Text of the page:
Collins Aerospace’s Tony Chapman explains how new technology will help airports meet growing passenger expectations and boost their bottom lines.
High-end boutiques, five-star restaurants, cinemas, golf courses, even indoor parks and waterfalls … no longer the sole domain of luxury destinations, these are just a few of the amenities you’ll find in modern airports around the world.
More and more, airports are transforming from traditional centres for air transit to integrated hubs for shopping, dining, entertainment and recreation. Oh, and travel.
By all indications, passengers love this evolution. In fact, some will go out of their way to spend time in an airport that has more of these special features and, conversely, steer clear of the ones that don’t. And, as passengers acquire a taste for the little luxuries of a modern airport, they also expect a better overall travel experience.
These gleaming venues set the tone for high passenger expectations, and when an airport falls short, the world knows about it in minutes through social media.
For airport operators, this new business model means dealing with massive complexity. They’re supporting all the technical processes and functions of an airport combined with the business operations of a shopping mall.
When they do it right, the rewards can be significant: These airports attract more passengers (and even non-passengers), they draw revenue from more sources, and they enjoy a stronger brand and reputational benefits.
But how do you manage all this complexity? With global air travel expected to double within the next ten years, how do you meet passengers’ sky-high expectations and give them a consistently positive experience? And most importantly, how do you stay profitable?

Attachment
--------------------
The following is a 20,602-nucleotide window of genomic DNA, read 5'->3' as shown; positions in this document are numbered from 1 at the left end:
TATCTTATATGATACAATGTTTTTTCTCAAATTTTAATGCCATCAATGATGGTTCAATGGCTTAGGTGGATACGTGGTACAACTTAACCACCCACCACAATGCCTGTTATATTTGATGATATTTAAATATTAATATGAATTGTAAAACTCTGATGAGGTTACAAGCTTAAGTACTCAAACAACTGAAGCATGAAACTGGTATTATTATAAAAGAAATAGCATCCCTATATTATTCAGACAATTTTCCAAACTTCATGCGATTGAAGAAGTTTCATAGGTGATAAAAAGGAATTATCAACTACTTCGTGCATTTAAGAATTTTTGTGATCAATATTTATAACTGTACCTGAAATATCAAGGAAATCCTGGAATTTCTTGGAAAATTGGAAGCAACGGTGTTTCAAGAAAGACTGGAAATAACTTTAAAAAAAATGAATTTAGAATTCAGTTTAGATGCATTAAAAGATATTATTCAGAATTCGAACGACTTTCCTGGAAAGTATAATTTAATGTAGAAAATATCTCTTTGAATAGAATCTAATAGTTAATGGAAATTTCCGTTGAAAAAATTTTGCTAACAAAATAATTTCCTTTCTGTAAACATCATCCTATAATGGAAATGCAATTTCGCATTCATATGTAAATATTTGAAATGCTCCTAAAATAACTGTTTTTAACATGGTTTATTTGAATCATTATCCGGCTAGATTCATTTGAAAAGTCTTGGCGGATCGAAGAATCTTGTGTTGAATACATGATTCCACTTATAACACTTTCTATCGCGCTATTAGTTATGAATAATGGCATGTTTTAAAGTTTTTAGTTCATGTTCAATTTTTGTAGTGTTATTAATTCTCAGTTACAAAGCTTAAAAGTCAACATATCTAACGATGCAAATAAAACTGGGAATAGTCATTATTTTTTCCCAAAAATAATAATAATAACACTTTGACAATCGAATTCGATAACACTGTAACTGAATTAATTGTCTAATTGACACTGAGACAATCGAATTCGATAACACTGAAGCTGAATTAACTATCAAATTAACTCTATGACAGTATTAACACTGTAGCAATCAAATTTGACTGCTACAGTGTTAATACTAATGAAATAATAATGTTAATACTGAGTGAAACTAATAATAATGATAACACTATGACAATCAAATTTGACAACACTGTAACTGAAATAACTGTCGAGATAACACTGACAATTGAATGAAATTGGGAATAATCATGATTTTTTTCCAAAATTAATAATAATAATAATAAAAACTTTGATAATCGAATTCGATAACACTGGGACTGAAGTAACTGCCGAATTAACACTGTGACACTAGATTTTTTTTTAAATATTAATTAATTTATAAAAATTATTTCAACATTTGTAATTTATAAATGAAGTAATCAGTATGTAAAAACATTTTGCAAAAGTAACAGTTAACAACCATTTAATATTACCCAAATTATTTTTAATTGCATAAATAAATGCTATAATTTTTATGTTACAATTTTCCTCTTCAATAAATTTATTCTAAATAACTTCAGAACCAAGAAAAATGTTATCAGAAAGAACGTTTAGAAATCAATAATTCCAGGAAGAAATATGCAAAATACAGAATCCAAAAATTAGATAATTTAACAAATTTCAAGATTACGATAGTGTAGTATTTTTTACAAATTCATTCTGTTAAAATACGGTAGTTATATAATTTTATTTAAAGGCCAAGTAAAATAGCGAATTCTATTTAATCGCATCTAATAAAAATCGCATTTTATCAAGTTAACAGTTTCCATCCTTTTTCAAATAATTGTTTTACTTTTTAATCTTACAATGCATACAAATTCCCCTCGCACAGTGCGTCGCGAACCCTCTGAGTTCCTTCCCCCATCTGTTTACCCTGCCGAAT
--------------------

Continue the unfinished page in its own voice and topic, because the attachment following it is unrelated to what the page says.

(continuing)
The answer to these questions, in large part, is technology. The newest information technology systems, properly applied and managed, can knit together all the component parts of the modern airport to deliver both an exceptionally positive experience for passengers and an exceptionally easy-to-manage airport operation.
Biometrics: A transformational technology
One of the technologies at the heart of this transformation is biometrics. Utilising facial recognition and other biometric information to identify passengers reduces or eliminates many of the pain points associated with air travel.
Just about every passenger survey ever conducted indicates that Pain Point No.1 is waiting in line – at ticket counters, baggage drop, security, at border control and the gate.
Infusing biometrics into these check points is like straightening out the kinks in a garden hose: suddenly, the processes flow like water. Transportation security agents no longer stop passengers one-by-one, checking their photo IDs by hand. Baggage check-in is self-administered. No stops are required at the gate. Even entry into another country becomes a quick walk through Customs.
Some biometric solutions even allow airport visitors to link their profile to a credit or debit card, enabling purchases at the duty-free shops, restaurants or other airport facilities with a simple verbal confirmation.
And imagine what this improved flow does for the airport’s revenue. When passengers are moving faster through the check points, they’re free to spend more time and money in other parts of the airport.
Simply put, lines are lost revenue. In addition to increasing efficiency, biometric systems reduce risk and cost. Drawing from government data and using highly sophisticated algorithms, these systems can quickly identify problematic individuals or unusual activities, helping security personnel narrow their focus to potential threats.
It’s all about the flow
Just as biometric solutions improve the flow of people through the airport, the integration of IT systems amps up the flow of information. Bringing together all the back-end IT that supports the passenger journey into a cohesive cloud-computing environment speeds the transfer of data to the people and systems that depend on it.
Among other benefits, that translates to faster and more informed decision-making by airport personnel and better communications with passengers.